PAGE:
From Swinging London to Southwold - Happy 70th birthday, Twiggy
- Credit: PA Wire/PA Images
Supermodel, actress, TV presenter, singer and now a Dame... Twiggy turns 70 today. Here we look back at her unique career and her links with East Anglia
She might now be officially known as "Dame Lesley Lawson," after being appointed in the New Year Honours - but to millions she will always be simply Twiggy.
Reportedly, when Prince Charles invested the fashion legend with her title in March, he said: "About time you got this."
The award was given for Twiggy's services to fashion, the arts and charity, and is recognition for how she has inspired generations, becoming beloved by the nation - and holding a special place in the hearts of many in East Anglia.
Although she started out as an icon of Swinging London, Dame Twiggy is one of the many celebrities to have fallen in love with our region.
You may also want to watch:
She and her husband, actor Leigh Lawson, have a home near Southwold, the town where her modelling career was famously relaunched in 2005.
Marks & Spencer's executive marketing director Steven Sharp was eating a meal at The Crown pub in the town when she walked in - and after their chance encounter she went on to become the face of M&S.
- 1 Road closed as one person trapped in car on its roof
- 2 Matchday Recap: Celina wins it for Town and sends Portman Road wild
- 3 11 Suffolk hotels named among best in the country
- 4 Widow: 'Heartless' council won't allow extra 4 inches for my husband's headstone
- 5 Major A14 roundabout may not reopen until next week as water main repaired
- 6 'I've got goosebumps... I've been blown away' - Town owner Johnson excited for first Portman Road game
- 7 Ipswich Town 2-1 Fleetwood Town: Celina's late, late winner seals it for Blues
- 8 How Suffolk are you? Take our quiz to find out
- 9 Suffolk shop wins 'Boutique Clothing Store of the Year'
- 10 Ratings: How the Ipswich Town players performed in their 2-1 Fleetwood win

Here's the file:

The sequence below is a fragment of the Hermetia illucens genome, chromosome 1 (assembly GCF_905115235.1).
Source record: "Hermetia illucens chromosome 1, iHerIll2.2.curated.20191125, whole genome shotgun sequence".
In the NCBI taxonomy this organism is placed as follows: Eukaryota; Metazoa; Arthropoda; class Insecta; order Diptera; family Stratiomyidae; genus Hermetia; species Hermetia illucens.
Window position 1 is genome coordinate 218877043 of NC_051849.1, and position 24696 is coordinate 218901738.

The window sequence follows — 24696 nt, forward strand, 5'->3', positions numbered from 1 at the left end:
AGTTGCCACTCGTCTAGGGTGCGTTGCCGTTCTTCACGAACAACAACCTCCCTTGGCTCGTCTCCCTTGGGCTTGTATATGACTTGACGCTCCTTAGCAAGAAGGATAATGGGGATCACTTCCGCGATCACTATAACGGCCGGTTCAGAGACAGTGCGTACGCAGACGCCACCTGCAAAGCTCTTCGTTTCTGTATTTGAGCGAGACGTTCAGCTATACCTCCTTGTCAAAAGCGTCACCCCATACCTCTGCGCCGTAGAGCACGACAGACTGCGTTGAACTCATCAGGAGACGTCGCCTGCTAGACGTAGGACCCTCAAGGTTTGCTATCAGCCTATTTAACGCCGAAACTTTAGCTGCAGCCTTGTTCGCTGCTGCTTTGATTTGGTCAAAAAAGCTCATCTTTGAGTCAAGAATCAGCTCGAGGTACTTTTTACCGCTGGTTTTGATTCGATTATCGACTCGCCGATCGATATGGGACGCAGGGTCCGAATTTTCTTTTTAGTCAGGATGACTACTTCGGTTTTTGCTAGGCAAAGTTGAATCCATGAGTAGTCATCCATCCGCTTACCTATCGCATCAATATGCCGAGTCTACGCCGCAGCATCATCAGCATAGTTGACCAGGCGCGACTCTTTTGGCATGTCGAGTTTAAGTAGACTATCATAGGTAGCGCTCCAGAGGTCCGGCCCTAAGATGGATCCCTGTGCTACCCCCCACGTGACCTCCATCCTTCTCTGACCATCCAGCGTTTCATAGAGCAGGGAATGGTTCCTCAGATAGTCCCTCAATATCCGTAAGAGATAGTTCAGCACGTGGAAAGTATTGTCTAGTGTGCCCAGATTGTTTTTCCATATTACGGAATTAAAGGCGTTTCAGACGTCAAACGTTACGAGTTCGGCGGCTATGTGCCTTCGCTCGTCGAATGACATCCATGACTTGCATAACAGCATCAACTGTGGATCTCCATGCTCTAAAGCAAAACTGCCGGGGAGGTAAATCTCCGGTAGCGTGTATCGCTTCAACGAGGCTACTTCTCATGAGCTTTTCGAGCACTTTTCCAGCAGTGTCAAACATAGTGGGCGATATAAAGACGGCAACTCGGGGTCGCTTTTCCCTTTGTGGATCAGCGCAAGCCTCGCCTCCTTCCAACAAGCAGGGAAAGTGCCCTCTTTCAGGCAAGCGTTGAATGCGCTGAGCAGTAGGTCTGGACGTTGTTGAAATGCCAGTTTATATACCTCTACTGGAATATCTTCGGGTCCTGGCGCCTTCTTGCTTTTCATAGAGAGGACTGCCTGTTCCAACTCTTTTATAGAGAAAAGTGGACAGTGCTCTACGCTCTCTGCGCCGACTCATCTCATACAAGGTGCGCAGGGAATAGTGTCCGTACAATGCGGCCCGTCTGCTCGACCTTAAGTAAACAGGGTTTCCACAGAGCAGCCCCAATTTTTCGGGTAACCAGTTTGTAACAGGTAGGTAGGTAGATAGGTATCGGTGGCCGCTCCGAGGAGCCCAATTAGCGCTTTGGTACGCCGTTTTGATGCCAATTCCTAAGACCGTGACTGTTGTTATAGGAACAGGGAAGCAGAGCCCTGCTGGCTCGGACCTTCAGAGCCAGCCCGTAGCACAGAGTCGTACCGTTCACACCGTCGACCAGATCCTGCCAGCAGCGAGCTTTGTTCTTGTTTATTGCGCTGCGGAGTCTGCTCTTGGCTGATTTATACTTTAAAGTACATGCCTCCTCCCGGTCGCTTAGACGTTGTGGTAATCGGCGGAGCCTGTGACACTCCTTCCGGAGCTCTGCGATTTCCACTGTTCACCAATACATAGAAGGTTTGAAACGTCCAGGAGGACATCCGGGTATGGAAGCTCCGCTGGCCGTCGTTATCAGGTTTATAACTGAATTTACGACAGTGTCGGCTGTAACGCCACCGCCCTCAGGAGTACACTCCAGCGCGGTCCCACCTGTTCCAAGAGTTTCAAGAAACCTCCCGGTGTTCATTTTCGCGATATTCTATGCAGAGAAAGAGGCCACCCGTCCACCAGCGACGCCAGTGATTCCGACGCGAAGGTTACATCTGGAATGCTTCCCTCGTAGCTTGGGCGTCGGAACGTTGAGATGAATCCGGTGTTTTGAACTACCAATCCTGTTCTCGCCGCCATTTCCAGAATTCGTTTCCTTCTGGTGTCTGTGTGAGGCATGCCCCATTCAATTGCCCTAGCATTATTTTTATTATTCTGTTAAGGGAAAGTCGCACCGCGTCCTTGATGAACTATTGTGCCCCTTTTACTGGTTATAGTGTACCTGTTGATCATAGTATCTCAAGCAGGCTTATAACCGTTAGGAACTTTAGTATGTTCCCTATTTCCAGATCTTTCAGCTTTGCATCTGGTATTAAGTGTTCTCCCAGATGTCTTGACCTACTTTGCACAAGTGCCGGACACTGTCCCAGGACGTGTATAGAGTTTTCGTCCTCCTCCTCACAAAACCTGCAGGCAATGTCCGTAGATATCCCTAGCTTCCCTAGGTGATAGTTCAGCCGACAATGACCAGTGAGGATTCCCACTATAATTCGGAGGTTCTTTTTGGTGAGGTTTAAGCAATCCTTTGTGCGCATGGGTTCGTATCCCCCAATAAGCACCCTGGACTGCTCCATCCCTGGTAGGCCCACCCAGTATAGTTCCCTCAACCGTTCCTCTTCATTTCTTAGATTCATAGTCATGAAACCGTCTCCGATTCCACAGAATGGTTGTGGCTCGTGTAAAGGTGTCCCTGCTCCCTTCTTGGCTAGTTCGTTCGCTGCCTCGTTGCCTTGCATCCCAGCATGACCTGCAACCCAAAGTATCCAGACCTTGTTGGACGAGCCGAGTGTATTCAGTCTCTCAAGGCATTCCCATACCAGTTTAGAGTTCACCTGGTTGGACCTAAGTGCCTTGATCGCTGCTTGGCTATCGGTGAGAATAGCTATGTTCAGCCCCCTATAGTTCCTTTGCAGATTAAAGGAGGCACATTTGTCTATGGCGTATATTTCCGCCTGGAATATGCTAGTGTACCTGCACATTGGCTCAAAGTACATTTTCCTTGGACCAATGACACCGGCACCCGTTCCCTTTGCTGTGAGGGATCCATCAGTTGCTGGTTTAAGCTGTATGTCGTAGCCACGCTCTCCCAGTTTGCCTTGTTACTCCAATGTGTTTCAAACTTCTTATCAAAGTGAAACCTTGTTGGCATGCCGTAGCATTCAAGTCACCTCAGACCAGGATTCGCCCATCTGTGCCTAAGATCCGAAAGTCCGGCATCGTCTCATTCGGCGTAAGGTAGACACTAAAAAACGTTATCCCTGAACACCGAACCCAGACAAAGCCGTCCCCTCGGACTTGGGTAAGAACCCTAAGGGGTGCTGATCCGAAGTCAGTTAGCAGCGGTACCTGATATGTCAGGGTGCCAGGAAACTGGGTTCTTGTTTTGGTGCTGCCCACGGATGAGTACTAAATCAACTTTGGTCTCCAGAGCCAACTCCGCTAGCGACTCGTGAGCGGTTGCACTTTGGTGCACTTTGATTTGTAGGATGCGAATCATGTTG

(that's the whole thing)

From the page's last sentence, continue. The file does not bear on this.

Twiggy talked about her love of Southwold in a TV show presented by Alan Titchmarsh back in 2010, walking across the seafront, visiting the pier and enjoying some fish and chips, as well as visiting Dunwich and Walberswick.
She has also told of how she loves shopping at Suffolk markets, and has shown her support for local charities, as well as national causes.
Reinventing herself over the decades
Despite being best-known as that skinny teenager in the iconic black-and-white images, Twiggy has reinvented herself over the years, and is now almost equally recognised as the glamorous older woman from the M&S ads.
I remember her best, though, as a singer on Top of the Pops in the 1970s, with a cascade of golden hair, when she had a couple of hit records.
Here I Go Again was the most successful, but my personal favourite was Please Get My Name Right, with a catchy tune I can still hum more than 40 years later.
Not much danger of anybody failing to get her name right, of course. She is one of the small number of celebrities known to everyone by just one name.
Twiggy was born on September 19, 1949, in Neasden, North London. Her original name was Lesley Hornby, but she was nicknamed "Twigs") because of her naturally slim figure.
Her mother, Nellie, was a factory worker and her father, William, was a carpenter.
In her early days, she worked as an assistant at a London hairdresser's, and at the age of only 16 she was named as the "Face of 1966" by the national press, after her photo was spotted on a salon wall.
Twiggy became internationally famous and was one of the very first supermodels, despite being a little shorter than some top catwalk names at 5ft 6ins.
As she recalled at her Buckingham Palace investiture: "Obviously what happened to me was a one off, being a schoolgirl one night and then being world-famous within three months."
After her fame reached America, she was featured on the cover of Vogue in 1967. However, she later recalled being "terribly homesick" on her visit to the US for the photoshoot with photographer Richard Avedon.
Her fame went alongside that of the Beatles, as part of the "British invasion" of the US.
Merchandise launched in her honour during the 1960s included false eyelashes and even a special Twiggy Barbie doll, as well as her own line of Twiggy dresses.
From modelling to singing, acting and presenting
During her modelling career, Twiggy was photographed by many great names including Cecil Beaton, Norman Parkinson and Bert Stern.